# Thread: Magnitude of a complex function

1. ## Magnitude of a complex function

Hello,

I have a problem here that is for homework if you feel uncomfortable helping me can you at least explain the concept.

I have the equation:

1000K/[(jw)^3 + 110*(jw)^2 + 1000*(jw)]

I'm asked to find the magnitude of this equation. K is a constant so you treat it as such. j is the complex constant (-1)^2. w is omega the variable.

I have always had problems with finding the magnitude of complex equations such as this one. Any help is much appreciated.

2. I have a problem here that is for homework if you feel uncomfortable helping me can you at least explain the concept.
That depends. If the homework counts towards a grade, it is forum policy not to help at all. In that case, I'd recommend you dream up a similar problem that does not count towards a grade.

3. Yes it is for a grade. I had suggested some one either explaining the concept or possibly using different coefficients. the Coefficients can be changed to 1 5 and 10 in the denominator and 12 in the numerator. Whatever the solution is I just want an example that helps me understand the process of the complex magnitude for high order systems.

4. All right, then. You want to compute the magnitude of

$\displaystyle \dfrac{12K}{(j\omega)^{3}+5(j\omega)^{2}+10j\omega },$ right?

Ok, here's the tips and tricks you need to solve this problem:

1. $\displaystyle j=\sqrt{-1}, j^{2}=-1, j^{3}=-j, j^{4}=1.$ This pattern then repeats.

2. Once you've reduced the denominator to the form $\displaystyle a+jb,$ multiply top and bottom by the conjugate $\displaystyle a-jb$ of the denominator. This will result in a real denominator. Then, to find the magnitude of the complex number, you take $\displaystyle |z|^{2}=z\bar{z},$ where $\displaystyle z$ is the complex number, and $\displaystyle \bar{z}$ is the complex conjugate of $\displaystyle z.$

What do you get when you do that?

5. I just realized the coefficients I picked will introduce even more complexity because I would have complex roots of that equation. I'm just going to use the original numbers for an example of what I would get. If you want though I can do the other coefficents too.

after your first step I get:

-j1000k(-w^2-jw110+1000)/[(w(w^2+10000)(w^2+100)]

When you write:

Originally Posted by Ackbeet
Then, to find the magnitude of the complex number, you take $\displaystyle |z|^{2}=z\bar{z},$ where $\displaystyle z$ is the complex number, and $\displaystyle \bar{z}$ is the complex conjugate of $\displaystyle z.$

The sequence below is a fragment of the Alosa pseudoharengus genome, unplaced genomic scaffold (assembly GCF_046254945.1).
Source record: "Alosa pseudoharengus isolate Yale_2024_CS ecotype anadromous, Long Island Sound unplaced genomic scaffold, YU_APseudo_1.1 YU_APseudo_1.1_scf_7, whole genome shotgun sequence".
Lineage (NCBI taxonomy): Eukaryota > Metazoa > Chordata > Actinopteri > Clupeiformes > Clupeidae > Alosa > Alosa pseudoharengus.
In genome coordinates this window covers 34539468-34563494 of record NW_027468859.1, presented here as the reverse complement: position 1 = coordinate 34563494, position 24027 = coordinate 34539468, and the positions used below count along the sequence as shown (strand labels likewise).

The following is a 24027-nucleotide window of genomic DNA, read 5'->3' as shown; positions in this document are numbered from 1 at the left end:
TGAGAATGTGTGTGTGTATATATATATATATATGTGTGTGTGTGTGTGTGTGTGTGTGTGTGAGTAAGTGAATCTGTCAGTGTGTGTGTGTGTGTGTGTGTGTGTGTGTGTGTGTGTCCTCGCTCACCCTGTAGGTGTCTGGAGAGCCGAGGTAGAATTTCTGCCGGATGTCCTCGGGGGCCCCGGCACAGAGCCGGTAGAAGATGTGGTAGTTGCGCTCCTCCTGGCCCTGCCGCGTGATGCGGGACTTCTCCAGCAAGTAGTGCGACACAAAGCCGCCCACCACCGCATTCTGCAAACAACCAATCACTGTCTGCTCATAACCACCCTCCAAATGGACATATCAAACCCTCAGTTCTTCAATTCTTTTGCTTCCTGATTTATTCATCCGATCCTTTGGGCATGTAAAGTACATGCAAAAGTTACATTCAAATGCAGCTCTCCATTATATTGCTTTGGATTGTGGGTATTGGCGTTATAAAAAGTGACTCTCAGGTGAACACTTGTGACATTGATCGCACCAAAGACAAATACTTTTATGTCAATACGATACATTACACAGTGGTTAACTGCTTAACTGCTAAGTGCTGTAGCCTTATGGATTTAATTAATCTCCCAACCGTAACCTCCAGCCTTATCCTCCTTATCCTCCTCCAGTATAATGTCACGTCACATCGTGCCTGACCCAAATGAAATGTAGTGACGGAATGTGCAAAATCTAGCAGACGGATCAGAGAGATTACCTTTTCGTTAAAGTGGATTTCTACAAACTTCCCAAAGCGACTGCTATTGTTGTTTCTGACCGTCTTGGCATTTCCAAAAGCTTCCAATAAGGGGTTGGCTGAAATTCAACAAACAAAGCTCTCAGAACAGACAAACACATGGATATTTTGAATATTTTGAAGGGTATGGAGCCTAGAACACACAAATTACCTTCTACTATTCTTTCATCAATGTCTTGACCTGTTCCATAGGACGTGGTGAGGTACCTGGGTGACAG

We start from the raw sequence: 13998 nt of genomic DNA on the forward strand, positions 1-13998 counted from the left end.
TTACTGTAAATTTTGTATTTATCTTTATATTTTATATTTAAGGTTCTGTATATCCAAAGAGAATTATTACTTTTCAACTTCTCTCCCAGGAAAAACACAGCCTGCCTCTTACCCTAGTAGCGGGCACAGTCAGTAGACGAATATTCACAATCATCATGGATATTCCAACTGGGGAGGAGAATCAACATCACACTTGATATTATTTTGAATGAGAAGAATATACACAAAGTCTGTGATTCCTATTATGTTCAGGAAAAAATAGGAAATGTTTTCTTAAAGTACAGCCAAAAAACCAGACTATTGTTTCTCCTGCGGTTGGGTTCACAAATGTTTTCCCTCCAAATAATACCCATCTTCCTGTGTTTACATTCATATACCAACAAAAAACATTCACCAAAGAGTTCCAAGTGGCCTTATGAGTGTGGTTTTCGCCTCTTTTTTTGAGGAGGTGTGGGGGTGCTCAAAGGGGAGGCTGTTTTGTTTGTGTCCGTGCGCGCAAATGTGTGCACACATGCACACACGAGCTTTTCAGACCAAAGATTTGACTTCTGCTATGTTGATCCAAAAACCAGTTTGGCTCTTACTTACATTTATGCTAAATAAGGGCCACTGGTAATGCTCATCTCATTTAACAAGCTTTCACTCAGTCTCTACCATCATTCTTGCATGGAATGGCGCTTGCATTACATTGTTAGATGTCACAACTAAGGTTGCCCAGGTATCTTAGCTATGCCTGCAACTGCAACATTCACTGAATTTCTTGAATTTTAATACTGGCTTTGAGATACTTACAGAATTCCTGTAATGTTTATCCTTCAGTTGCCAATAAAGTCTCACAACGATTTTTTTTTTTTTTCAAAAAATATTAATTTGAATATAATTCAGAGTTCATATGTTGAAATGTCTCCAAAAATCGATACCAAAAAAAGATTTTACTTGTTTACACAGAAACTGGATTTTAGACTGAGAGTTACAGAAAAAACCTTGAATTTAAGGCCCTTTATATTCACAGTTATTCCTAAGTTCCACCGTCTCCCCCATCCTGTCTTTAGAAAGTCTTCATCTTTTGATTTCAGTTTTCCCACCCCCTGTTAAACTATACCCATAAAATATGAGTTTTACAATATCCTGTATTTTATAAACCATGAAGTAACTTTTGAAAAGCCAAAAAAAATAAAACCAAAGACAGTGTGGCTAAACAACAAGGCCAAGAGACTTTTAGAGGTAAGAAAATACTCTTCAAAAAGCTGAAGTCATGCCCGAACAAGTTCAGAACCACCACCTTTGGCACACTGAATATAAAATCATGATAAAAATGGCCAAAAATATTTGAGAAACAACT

I need the magnitude of the entire expression. So is z the entire expression and I must multiply z by it's conjugate?

6. You don't need to find roots of anything in order to compute the magnitude, so I'm going to remain with the changed coefficients.

$\displaystyle \left|\dfrac{12K}{(j\omega)^{3}+5(j\omega)^{2}+10j \omega}\right|^{2} =\left|\dfrac{12K}{\omega}\right|^{2}\left|\dfrac{ 1}{(j\omega)^{2}+5j\omega+10}\right|^{2} =\left|\dfrac{12K}{\omega}\right|^{2}\left|\dfrac{ 1}{10-\omega^{2}+5j\omega}\right|^{2}$

$\displaystyle =\left|\dfrac{12K}{\omega}\right|^{2}\left(\dfrac{ 1}{10-\omega^{2}+5j\omega}\right)\left(\dfrac{10-\omega^{2}-5j\omega}{10-\omega^{2}-5j\omega}\right)$

How does this continue?

7. Oh, I thought that I would have to factor and then use the factored form to find the conjugate.

So then the conjugate will produce a denominator of:

w^5 + 5w^3 + 100w

the numerator is the conjugate its self.

Why did we drop the magnitude bars?

So do we take the result from the conjugating and then multiply it by it's own conjugate?

8. Originally Posted by ThomasH
I have the equation:

1000K/[(jw)^3 + 110*(jw)^2 + 1000*(jw)]

I'm asked to find the magnitude of this equation. K is a constant so you treat it as such. j is the complex constant (-1)^2. w is omega the variable.
You can save yourself some work here by using the fact that $\displaystyle \left|\dfrac zw\right| = \dfrac{|z|}{|w|}$ (where z, w are complex numbers).

Therefore $\displaystyle \left|\dfrac{1000K}{(jw)^3 + 110(jw)^2 + 1000(jw)}\right| = \dfrac{1000|K|}{|(jw)^3 + 110(jw)^2 + 1000(jw)|}$.

To complete the calculation, write the denominator in the form $\displaystyle x+jy$ and use the fact that $\displaystyle |x+jy| = \sqrt{x^2+y^2}$.

9. ## Magnitude of a complex expression

I see so the key to this thing all along is to treat the Imaginary terms as an axis and the real terms as an axis.

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# magnitude of complex expression

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